to you just make a note of it and you can go back to review that concept when you have time. All right, first democracy. In the years before the Civil War, what were the prevailing ideas about who should be able to vote and who actually could vote in practice? Well by 1844, most States
had extended voting rights to all white men regardless
of property ownership, women couldn’t vote and neither could enslaved
Africans in the South, and voting rights for free
African American men in the North were pretty limited. How about after the Civil War? Now the biggest change there was the ratification of
the 15th Amendment in 1870 which granted all men the right to vote enfranchising African American men. It did not, to the disappointment of the women’s suffrage
movement, enfranchise women but by 1877, the end of Reconstruction when the federal government stopped enforcing the rights of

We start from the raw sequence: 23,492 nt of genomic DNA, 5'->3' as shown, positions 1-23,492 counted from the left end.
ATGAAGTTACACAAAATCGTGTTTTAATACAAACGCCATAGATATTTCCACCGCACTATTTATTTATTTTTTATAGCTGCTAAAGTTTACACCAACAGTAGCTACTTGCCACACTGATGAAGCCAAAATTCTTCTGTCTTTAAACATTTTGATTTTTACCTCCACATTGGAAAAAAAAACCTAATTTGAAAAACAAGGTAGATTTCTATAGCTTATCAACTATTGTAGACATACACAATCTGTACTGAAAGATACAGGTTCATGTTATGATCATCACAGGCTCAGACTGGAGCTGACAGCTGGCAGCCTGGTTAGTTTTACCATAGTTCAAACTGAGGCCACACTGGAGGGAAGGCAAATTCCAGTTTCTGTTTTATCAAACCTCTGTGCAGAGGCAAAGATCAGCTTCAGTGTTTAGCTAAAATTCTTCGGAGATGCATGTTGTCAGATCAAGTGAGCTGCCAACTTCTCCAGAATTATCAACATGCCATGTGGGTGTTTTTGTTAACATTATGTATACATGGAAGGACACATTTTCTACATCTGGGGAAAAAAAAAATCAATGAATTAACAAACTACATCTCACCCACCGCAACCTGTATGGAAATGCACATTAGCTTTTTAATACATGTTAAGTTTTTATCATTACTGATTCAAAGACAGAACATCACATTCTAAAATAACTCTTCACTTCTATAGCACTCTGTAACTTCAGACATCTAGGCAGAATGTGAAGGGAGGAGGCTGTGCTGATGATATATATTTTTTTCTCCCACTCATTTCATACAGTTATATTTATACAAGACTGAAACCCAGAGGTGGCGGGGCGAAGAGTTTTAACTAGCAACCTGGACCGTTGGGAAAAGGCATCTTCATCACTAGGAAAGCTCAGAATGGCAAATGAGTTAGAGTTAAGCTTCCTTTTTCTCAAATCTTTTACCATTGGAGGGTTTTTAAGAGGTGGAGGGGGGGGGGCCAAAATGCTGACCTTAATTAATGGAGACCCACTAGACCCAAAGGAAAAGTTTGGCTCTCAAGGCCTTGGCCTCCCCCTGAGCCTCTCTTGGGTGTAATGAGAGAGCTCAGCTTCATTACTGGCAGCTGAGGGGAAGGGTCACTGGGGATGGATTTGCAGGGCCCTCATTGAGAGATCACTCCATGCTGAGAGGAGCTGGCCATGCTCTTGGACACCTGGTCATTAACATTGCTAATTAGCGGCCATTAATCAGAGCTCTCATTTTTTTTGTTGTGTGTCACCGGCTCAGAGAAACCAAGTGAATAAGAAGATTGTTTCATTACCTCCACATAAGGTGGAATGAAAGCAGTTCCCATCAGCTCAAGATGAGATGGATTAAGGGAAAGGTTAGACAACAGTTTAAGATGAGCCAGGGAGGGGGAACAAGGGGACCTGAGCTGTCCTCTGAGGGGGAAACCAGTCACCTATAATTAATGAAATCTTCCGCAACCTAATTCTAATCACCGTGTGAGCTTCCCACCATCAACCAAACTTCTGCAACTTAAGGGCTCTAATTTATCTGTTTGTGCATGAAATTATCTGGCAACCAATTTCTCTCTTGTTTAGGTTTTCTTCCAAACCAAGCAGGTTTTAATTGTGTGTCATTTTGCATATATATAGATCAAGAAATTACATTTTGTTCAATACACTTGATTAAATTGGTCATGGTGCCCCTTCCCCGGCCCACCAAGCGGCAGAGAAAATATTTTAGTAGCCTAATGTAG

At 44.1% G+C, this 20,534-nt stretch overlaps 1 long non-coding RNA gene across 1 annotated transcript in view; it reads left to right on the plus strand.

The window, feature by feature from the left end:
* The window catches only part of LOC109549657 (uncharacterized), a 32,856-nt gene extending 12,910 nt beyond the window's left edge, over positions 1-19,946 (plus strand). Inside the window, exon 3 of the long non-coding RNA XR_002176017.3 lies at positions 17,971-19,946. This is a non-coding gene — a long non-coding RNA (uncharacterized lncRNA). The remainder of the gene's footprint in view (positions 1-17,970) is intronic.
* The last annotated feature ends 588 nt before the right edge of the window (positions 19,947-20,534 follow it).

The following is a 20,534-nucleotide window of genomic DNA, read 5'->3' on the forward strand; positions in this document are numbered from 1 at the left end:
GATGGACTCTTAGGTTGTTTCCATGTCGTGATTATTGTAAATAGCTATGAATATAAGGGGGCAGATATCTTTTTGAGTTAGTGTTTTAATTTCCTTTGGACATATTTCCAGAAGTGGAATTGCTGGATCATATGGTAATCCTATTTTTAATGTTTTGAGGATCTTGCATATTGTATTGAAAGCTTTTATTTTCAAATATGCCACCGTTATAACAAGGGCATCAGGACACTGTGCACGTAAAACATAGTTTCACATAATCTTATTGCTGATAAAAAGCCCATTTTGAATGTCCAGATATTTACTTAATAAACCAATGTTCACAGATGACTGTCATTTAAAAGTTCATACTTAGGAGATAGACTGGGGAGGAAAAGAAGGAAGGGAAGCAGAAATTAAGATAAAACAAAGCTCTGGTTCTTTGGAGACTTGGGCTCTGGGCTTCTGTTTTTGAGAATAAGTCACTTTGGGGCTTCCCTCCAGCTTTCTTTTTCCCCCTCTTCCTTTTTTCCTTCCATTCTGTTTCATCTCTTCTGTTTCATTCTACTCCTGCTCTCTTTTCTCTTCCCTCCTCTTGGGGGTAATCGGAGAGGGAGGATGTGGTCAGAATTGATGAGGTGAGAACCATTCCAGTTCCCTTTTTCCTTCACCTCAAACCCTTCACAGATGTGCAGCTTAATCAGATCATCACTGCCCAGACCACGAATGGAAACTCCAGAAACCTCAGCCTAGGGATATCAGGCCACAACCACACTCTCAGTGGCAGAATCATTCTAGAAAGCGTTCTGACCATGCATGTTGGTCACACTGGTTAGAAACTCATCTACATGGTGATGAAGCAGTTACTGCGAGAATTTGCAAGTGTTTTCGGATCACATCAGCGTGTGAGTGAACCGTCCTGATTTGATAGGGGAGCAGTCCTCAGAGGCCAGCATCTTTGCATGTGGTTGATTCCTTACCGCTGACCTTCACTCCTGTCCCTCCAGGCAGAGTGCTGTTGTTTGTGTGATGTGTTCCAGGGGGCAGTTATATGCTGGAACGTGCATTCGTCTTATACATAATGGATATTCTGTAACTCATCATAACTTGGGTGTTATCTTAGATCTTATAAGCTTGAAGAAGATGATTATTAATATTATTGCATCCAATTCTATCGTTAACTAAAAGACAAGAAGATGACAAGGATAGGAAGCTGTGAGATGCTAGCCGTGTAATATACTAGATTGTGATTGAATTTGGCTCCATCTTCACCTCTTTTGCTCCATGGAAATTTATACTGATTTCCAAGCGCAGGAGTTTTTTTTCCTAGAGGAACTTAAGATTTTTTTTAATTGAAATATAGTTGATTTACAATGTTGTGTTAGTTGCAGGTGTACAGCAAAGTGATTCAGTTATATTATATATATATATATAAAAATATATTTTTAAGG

black citizens in the South, Jim Crow laws would make voting all but impossible for black men. Okay, now let’s look at how
values around citizenship changed before and after the Civil War. Who was a citizen before the Civil War and who was considered eligible to be part of the American people? Well white men definitely and white women, free people of color in the North with some limitations depending
on their state of residents, immigrants arriving
from Ireland and Germany were eligible for citizenship but Native Americans were
considered to be members of separate nations not Americans. Mexican Americans and the territories acquired in the Mexican Cession were technically American citizens but had few legal protections. And enslaved people in the South were still considered